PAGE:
“If You Knew”

If You Knew

What if you knew you’d be the last
to touch someone?
If you were taking tickets, for example,
at the theater, tearing them,
giving back the ragged stubs,
you might take care to touch that palm,
brush your fingertips
along the life line’s crease.

When a man pulls his wheeled suitcase
too slowly through the airport, when
the car in front of me doesn’t signal,
when the clerk at the pharmacy
won’t say Thank you, I don’t remember
they’re going to die.

A friend told me she’d been with her aunt.
They’d just had lunch and the waiter,
a young gay man with plum black eyes,
joked as he served the coffee, kissed
her aunt’s powdered cheek when they left.
Then they walked half a block and her aunt
dropped dead on the sidewalk.

How close does the dragon’s spume
have to come? How wide does the crack
in heaven have to split?
What would people look like
if we could see them as they are,
soaked in honey, stung and swollen,
reckless, pinned against time?

~ Ellen Bass, from The Human Line (2007)

Watch and listen to Ellen Bass read “If You Knew,” here.

The family of things

Wild Geese

You do not have to be good.
You do not have to walk on your knees
for a hundred miles through the desert repenting.
You only have to let the soft animal of your body
love what it loves.
Tell me about despair, yours, and I will tell you mine.
Meanwhile, the world goes on.
Meanwhile the sun and the clear pebbles of the rain
are moving across the landscapes,
over the prairies and the deep trees,
the mountains and the rivers.
Meanwhile the wild geese, high in the clean blue air,
are heading home again.
Whoever you are, no matter how lonely,
the world offers itself to your imagination,
calls to you like the wild geese, harsh and exciting –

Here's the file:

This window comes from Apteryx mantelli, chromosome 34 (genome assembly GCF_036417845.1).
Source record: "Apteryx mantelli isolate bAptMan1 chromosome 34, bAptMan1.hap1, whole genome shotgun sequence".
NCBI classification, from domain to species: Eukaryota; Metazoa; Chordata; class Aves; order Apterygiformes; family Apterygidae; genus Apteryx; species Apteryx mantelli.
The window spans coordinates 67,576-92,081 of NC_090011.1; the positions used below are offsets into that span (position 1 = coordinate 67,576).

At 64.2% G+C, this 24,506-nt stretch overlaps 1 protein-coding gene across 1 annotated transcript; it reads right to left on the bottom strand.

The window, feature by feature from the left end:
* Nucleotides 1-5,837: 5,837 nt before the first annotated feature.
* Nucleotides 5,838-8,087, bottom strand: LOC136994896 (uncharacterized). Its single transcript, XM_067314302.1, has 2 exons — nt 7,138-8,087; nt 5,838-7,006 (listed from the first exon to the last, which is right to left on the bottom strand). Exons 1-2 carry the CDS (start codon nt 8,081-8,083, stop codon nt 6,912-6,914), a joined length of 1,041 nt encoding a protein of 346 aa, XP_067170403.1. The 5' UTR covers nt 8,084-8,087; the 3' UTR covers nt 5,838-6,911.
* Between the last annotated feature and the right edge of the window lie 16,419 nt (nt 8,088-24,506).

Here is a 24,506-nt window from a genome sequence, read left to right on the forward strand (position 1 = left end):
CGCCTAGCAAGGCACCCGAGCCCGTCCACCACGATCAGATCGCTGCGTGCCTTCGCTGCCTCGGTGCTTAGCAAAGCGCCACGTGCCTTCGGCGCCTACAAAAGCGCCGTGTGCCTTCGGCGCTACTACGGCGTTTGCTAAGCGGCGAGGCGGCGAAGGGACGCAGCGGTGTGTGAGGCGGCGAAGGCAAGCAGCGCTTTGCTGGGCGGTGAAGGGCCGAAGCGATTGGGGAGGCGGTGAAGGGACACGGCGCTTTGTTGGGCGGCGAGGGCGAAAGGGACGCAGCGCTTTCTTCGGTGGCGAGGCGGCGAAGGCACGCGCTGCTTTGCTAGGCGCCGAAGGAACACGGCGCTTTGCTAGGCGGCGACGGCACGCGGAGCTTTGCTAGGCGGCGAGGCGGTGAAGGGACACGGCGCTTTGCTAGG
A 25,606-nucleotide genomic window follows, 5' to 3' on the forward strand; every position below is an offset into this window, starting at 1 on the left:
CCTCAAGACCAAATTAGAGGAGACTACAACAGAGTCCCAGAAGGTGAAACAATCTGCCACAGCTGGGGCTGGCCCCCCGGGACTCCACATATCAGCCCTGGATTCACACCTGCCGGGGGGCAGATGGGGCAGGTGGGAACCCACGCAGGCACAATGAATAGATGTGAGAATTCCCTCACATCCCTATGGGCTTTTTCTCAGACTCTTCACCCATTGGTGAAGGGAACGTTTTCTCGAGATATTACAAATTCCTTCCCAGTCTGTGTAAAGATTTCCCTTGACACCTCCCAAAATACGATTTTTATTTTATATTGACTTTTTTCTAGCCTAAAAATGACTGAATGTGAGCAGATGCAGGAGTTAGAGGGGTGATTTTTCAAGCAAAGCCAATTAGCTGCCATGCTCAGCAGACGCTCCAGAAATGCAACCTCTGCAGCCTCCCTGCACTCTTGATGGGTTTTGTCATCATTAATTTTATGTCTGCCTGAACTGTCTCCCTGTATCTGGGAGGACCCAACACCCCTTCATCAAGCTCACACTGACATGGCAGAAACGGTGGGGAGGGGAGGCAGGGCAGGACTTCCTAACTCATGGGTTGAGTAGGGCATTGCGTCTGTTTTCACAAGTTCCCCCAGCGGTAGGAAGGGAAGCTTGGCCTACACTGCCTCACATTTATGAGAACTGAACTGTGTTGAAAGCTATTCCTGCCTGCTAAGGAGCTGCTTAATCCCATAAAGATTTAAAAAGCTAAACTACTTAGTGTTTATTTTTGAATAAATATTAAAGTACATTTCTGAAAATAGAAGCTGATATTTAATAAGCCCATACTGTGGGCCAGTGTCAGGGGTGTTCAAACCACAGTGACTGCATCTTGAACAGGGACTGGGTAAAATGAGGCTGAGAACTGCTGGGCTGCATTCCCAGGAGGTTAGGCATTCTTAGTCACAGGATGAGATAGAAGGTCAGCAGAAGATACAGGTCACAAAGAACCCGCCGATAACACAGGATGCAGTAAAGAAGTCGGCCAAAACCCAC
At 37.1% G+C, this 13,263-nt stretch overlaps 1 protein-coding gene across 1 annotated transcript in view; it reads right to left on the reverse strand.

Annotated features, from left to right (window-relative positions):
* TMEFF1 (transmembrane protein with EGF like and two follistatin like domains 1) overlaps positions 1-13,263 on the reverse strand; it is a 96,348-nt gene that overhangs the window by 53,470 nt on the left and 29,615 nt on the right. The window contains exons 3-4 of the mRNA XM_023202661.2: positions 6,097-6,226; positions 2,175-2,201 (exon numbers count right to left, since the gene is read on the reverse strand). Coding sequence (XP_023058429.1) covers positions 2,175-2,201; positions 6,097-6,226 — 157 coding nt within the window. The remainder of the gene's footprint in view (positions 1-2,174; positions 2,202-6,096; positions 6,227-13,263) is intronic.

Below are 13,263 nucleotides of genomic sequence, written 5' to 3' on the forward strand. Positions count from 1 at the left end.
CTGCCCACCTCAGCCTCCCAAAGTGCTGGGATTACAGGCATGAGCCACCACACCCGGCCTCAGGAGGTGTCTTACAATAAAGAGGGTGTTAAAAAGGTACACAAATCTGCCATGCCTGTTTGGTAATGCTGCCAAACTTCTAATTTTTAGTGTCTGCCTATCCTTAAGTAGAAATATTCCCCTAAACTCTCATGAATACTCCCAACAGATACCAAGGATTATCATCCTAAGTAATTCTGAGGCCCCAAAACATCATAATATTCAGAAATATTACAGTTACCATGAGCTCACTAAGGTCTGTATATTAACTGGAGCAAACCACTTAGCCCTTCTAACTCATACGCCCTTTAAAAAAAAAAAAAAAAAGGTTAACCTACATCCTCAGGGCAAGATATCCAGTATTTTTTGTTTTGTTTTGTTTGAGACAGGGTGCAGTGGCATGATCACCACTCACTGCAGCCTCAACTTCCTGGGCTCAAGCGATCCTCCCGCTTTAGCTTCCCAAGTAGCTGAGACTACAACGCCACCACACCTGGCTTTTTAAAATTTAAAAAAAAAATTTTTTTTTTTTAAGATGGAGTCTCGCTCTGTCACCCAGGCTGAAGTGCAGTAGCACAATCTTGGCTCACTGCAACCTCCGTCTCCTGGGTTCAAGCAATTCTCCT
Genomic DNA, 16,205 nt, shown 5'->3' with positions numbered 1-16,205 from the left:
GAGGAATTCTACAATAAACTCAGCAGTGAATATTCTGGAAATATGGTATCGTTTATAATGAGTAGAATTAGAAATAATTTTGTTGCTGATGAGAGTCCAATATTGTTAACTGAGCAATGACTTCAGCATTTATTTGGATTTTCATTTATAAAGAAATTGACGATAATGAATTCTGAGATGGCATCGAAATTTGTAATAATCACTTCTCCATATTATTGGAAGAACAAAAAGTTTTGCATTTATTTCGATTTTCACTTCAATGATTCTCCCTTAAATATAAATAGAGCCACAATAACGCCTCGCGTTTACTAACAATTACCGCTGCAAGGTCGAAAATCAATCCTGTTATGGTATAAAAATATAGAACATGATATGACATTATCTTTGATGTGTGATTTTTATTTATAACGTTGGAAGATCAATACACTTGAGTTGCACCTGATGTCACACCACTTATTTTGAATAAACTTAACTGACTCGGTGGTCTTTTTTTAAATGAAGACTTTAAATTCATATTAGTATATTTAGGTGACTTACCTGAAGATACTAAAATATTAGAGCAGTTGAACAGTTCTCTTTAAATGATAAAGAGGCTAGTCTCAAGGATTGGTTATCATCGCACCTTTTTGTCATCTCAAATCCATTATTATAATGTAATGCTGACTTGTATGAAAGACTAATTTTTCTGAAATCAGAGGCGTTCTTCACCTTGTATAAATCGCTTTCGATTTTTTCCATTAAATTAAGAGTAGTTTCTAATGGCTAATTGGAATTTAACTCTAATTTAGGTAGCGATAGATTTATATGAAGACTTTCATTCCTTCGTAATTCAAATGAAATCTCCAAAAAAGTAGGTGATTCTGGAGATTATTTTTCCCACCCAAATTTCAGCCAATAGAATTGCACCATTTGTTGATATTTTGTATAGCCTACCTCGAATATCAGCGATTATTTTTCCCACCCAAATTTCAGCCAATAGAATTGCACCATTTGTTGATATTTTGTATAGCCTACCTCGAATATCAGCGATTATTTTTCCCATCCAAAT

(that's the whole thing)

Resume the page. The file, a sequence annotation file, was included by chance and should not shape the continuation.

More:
over and over announcing your place
in the family of things.

~ Mary Oliver, in Dream Work (1986)

See a wonderful video of this poem here – a collaboration between We Are Wilderness and Live Learn Evolve, using Mary Oliver’s own reading of Wild Geese.

Ungloving

“We waste so much energy trying to cover up who we are, when beneath every attitude is the want to be loved, and beneath every anger is a wound to be healed, and beneath every sadness is the fear that there will not be enough time…

… It’s like wearing gloves every time we touch something, and then, forgetting we chose to put them on, we complain that nothing feels quite real.

In this way, our challenge each day is not to get dressed to face the world, but to unglove ourselves so that the doorknob feels cold, and the car handle feels wet, and the kiss goodbye feels like the lips of another being, soft and unrepeatable.”

~ Mark Nepo (2011), The Book of Awakening, p. 158

Stand Still

Lost

Stand still. The trees ahead and bushes beside you
Are not lost. Wherever you are is called Here,
And you must treat it as a powerful stranger,
Must ask permission to know it and be known.
The forest breathes. Listen. It answers,
I have made this place around you.
If you leave it, you may come back again, saying Here.
No two trees are the same to Raven.
No two branches are the same to Wren.
If what a tree or a bush does is lost on you,
You are surely lost. Stand still. The forest knows
Where you are. You must let it find you.

David Wagoner, from Collected Poems, 1956-1976

Read Parker Palmer’s introduction to this poem – called ‘Lost in the Wilds of Your Life’ – on the On Being blog, here.